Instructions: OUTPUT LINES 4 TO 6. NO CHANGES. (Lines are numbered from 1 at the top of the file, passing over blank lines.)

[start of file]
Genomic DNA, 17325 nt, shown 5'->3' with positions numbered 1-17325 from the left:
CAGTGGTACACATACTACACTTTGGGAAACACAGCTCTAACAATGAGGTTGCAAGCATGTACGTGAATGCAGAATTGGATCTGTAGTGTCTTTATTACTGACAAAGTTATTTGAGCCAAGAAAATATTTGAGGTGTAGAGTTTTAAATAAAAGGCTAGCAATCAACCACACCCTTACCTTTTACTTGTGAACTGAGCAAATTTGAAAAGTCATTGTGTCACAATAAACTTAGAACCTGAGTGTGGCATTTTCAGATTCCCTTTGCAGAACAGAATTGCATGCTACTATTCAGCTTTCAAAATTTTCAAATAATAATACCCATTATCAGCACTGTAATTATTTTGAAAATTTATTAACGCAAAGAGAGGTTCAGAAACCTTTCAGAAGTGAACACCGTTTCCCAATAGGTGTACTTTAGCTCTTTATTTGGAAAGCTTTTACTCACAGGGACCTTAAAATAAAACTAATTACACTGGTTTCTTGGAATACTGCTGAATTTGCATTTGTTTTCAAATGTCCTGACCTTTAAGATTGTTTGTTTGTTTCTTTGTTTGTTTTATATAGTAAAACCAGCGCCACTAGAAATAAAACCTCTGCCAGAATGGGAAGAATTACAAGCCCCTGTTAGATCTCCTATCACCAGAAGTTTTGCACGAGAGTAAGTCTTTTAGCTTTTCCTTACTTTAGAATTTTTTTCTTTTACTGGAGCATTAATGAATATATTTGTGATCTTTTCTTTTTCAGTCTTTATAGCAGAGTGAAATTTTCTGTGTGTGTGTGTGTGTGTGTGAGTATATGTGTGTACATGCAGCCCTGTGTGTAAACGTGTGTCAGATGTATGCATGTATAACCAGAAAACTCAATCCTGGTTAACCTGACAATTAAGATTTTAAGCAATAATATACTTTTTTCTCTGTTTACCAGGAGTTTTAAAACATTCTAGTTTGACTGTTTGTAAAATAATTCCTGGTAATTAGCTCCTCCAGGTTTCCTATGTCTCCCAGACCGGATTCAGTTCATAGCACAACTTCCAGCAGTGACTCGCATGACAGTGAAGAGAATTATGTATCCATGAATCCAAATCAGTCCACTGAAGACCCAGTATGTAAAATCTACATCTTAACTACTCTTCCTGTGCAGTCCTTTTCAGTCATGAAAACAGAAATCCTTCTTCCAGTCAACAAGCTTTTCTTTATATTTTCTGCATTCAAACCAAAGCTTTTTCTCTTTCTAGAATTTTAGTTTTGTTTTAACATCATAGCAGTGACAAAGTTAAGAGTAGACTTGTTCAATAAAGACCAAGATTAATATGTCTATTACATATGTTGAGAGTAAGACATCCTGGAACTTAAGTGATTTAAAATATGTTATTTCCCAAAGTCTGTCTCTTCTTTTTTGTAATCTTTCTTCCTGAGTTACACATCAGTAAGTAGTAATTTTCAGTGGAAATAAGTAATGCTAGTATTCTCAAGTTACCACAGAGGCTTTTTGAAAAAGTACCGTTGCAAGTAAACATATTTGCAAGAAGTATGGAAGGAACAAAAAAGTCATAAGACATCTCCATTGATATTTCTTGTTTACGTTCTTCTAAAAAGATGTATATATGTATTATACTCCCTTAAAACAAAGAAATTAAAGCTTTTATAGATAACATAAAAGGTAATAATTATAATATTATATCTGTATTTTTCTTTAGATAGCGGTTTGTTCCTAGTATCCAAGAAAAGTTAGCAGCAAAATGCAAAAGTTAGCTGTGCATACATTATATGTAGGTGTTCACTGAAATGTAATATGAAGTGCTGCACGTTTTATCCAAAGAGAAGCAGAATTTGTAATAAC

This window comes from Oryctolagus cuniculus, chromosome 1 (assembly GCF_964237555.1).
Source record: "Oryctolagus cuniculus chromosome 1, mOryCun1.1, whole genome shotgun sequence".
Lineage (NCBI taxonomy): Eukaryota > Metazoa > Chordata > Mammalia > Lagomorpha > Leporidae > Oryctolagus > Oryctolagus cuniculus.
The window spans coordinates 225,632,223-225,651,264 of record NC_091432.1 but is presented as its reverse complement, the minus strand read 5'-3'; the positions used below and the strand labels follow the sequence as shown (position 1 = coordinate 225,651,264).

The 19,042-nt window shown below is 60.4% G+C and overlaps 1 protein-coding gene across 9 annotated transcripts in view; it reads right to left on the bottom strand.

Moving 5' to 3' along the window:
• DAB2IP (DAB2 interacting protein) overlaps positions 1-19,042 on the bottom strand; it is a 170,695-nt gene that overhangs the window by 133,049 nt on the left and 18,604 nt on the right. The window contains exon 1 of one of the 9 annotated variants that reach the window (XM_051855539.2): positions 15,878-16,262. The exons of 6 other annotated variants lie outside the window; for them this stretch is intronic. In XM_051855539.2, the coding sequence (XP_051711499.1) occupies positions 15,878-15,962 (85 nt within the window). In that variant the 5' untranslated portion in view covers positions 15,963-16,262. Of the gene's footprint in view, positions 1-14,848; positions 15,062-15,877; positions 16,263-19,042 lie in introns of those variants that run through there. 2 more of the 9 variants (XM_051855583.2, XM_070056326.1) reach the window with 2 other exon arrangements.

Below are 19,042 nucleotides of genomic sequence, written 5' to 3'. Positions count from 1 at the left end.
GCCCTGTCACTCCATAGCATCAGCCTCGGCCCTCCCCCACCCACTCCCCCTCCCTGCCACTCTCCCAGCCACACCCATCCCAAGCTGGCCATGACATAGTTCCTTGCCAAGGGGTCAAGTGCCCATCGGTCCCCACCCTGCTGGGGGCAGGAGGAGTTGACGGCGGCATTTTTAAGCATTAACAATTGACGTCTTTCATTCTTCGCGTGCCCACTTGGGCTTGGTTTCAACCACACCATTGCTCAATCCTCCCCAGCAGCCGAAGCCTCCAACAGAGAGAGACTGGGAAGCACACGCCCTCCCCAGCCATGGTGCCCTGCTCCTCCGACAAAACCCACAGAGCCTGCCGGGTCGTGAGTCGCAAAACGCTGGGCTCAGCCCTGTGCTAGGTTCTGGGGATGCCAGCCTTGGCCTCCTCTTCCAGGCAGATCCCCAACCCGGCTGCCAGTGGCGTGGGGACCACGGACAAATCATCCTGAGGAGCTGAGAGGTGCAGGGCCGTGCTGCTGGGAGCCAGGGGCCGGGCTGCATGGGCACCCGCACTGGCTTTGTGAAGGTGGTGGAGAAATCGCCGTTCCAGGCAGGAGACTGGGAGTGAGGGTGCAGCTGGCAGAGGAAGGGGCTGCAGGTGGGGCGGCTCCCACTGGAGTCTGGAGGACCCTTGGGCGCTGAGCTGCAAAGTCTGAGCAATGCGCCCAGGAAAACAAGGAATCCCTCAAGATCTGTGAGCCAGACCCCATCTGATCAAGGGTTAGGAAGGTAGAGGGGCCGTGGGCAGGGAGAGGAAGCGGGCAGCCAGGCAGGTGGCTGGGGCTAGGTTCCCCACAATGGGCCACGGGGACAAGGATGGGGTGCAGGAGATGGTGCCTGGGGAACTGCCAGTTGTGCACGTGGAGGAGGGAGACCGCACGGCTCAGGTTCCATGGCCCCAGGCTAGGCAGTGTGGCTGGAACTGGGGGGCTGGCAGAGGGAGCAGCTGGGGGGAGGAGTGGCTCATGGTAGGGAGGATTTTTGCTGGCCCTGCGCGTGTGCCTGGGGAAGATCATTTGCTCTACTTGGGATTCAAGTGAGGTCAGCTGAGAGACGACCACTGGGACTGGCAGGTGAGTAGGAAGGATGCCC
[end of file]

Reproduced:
Source record: "Oryctolagus cuniculus chromosome 1, mOryCun1.1, whole genome shotgun sequence".
Lineage (NCBI taxonomy): Eukaryota > Metazoa > Chordata > Mammalia > Lagomorpha > Leporidae > Oryctolagus > Oryctolagus cuniculus.
The window spans coordinates 225,632,223-225,651,264 of record NC_091432.1 but is presented as its reverse complement, the minus strand read 5'-3'; the positions used below and the strand labels follow the sequence as shown (position 1 = coordinate 225,651,264).